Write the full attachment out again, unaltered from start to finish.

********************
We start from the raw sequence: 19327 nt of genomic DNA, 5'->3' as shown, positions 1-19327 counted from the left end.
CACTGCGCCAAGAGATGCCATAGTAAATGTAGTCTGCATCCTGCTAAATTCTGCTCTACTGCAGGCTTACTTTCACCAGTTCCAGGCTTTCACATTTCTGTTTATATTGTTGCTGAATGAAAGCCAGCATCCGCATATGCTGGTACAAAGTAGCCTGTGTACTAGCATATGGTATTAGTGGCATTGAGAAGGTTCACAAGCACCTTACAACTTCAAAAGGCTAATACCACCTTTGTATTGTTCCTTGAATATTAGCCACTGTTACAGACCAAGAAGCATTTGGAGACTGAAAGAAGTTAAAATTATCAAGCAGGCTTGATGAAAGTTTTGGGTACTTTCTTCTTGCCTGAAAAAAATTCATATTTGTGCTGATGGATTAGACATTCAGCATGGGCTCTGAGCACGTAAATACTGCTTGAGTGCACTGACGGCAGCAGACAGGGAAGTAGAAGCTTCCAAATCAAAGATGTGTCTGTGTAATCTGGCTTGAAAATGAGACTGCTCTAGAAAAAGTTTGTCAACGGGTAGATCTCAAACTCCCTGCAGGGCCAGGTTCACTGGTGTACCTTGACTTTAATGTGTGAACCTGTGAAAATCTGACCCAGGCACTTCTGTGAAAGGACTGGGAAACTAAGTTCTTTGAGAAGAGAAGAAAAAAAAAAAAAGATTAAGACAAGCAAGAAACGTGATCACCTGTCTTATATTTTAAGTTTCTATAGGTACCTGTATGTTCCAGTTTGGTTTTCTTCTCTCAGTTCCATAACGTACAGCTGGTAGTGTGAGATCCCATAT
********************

We start from the raw sequence: 19327 nt of genomic DNA, 5'->3' as shown, positions 1-19327 counted from the left end.
CACTGCGCCAAGAGATGCCATAGTAAATGTAGTCTGCATCCTGCTAAATTCTGCTCTACTGCAGGCTTACTTTCACCAGTTCCAGGCTTTCACATTTCTGTTTATATTGTTGCTGAATGAAAGCCAGCATCCGCATATGCTGGTACAAAGTAGCCTGTGTACTAGCATATGGTATTAGTGGCATTGAGAAGGTTCACAAGCACCTTACAACTTCAAAAGGCTAATACCACCTTTGTATTGTTCCTTGAATATTAGCCACTGTTACAGACCAAGAAGCATTTGGAGACTGAAAGAAGTTAAAATTATCAAGCAGGCTTGATGAAAGTTTTGGGTACTTTCTTCTTGCCTGAAAAAAATTCATATTTGTGCTGATGGATTAGACATTCAGCATGGGCTCTGAGCACGTAAATACTGCTTGAGTGCACTGACGGCAGCAGACAGGGAAGTAGAAGCTTCCAAATCAAAGATGTGTCTGTGTAATCTGGCTTGAAAATGAGACTGCTCTAGAAAAAGTTTGTCAACGGGTAGATCTCAAACTCCCTGCAGGGCCAGGTTCACTGGTGTACCTTGACTTTAATGTGTGAACCTGTGAAAATCTGACCCAGGCACTTCTGTGAAAGGACTGGGAAACTAAGTTCTTTGAGAAGAGAAGAAAAAAAAAAAAAGATTAAGACAAGCAAGAAACGTGATCACCTGTCTTATATTTTAAGTTTCTATAGGTACCTGTATGTTCCAGTTTGGTTTTCTTCTCTCAGTTCCATAACGTACAGCTGGTAGTGTGAGATCCCATAT